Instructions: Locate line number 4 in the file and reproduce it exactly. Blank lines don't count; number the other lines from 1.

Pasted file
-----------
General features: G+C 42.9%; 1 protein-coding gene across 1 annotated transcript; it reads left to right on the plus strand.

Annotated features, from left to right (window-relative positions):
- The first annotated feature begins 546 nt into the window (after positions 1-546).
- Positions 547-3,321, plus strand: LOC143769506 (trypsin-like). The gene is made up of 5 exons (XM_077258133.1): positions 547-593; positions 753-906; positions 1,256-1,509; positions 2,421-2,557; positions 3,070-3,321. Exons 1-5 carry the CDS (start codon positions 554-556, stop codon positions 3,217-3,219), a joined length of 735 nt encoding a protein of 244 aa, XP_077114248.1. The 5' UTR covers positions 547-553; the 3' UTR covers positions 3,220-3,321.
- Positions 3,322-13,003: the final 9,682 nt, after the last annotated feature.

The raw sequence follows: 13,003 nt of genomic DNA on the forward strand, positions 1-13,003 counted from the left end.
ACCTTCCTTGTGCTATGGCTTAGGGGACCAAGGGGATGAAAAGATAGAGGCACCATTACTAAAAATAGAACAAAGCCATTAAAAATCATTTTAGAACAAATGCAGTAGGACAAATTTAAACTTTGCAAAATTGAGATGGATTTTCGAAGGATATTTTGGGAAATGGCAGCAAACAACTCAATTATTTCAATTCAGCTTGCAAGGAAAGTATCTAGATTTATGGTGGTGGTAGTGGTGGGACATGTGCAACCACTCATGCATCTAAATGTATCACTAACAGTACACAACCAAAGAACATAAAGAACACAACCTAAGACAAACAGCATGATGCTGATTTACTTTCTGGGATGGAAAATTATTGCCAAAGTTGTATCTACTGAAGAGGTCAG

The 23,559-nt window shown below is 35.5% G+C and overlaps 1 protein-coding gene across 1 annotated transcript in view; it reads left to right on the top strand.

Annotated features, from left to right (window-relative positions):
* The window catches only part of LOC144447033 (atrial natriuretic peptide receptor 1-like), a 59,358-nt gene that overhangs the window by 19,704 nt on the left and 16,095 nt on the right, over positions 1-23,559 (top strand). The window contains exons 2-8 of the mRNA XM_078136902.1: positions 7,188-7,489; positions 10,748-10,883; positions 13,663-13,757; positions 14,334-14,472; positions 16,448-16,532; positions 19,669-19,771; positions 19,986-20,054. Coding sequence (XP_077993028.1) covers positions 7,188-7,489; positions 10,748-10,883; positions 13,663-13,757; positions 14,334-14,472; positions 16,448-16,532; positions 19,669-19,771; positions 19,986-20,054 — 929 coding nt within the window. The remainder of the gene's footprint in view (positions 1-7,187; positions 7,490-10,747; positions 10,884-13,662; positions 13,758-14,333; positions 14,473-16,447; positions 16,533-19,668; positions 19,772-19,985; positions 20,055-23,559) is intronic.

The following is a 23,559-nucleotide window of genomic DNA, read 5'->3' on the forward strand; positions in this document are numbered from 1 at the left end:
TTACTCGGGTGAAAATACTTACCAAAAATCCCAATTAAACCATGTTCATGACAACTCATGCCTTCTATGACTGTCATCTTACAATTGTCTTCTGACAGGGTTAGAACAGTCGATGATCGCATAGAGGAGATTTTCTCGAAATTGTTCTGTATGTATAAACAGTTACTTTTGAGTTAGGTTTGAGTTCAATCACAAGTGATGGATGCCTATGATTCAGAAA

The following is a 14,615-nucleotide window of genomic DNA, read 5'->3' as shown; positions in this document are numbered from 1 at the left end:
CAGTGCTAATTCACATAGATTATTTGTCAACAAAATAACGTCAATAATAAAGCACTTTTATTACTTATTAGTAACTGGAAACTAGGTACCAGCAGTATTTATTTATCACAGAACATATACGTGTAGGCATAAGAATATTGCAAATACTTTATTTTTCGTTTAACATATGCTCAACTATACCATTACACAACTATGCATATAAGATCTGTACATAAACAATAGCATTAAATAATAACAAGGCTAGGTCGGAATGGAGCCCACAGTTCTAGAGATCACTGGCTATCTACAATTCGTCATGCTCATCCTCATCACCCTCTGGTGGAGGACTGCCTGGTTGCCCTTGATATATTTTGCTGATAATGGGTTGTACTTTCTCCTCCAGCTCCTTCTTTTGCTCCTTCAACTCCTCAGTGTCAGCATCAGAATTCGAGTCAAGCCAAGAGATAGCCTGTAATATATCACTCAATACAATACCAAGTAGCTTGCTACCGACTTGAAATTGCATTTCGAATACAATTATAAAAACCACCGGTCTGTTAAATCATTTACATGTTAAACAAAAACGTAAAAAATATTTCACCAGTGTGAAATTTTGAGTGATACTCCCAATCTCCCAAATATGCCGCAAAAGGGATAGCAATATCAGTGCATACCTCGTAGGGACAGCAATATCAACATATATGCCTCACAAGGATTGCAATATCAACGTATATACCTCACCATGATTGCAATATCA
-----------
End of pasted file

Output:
- Positions 547-3,321, plus strand: LOC143769506 (trypsin-like). The gene is made up of 5 exons (XM_077258133.1): positions 547-593; positions 753-906; positions 1,256-1,509; positions 2,421-2,557; positions 3,070-3,321. Exons 1-5 carry the CDS (start codon positions 554-556, stop codon positions 3,217-3,219), a joined length of 735 nt encoding a protein of 244 aa, XP_077114248.1. The 5' UTR covers positions 547-553; the 3' UTR covers positions 3,220-3,321.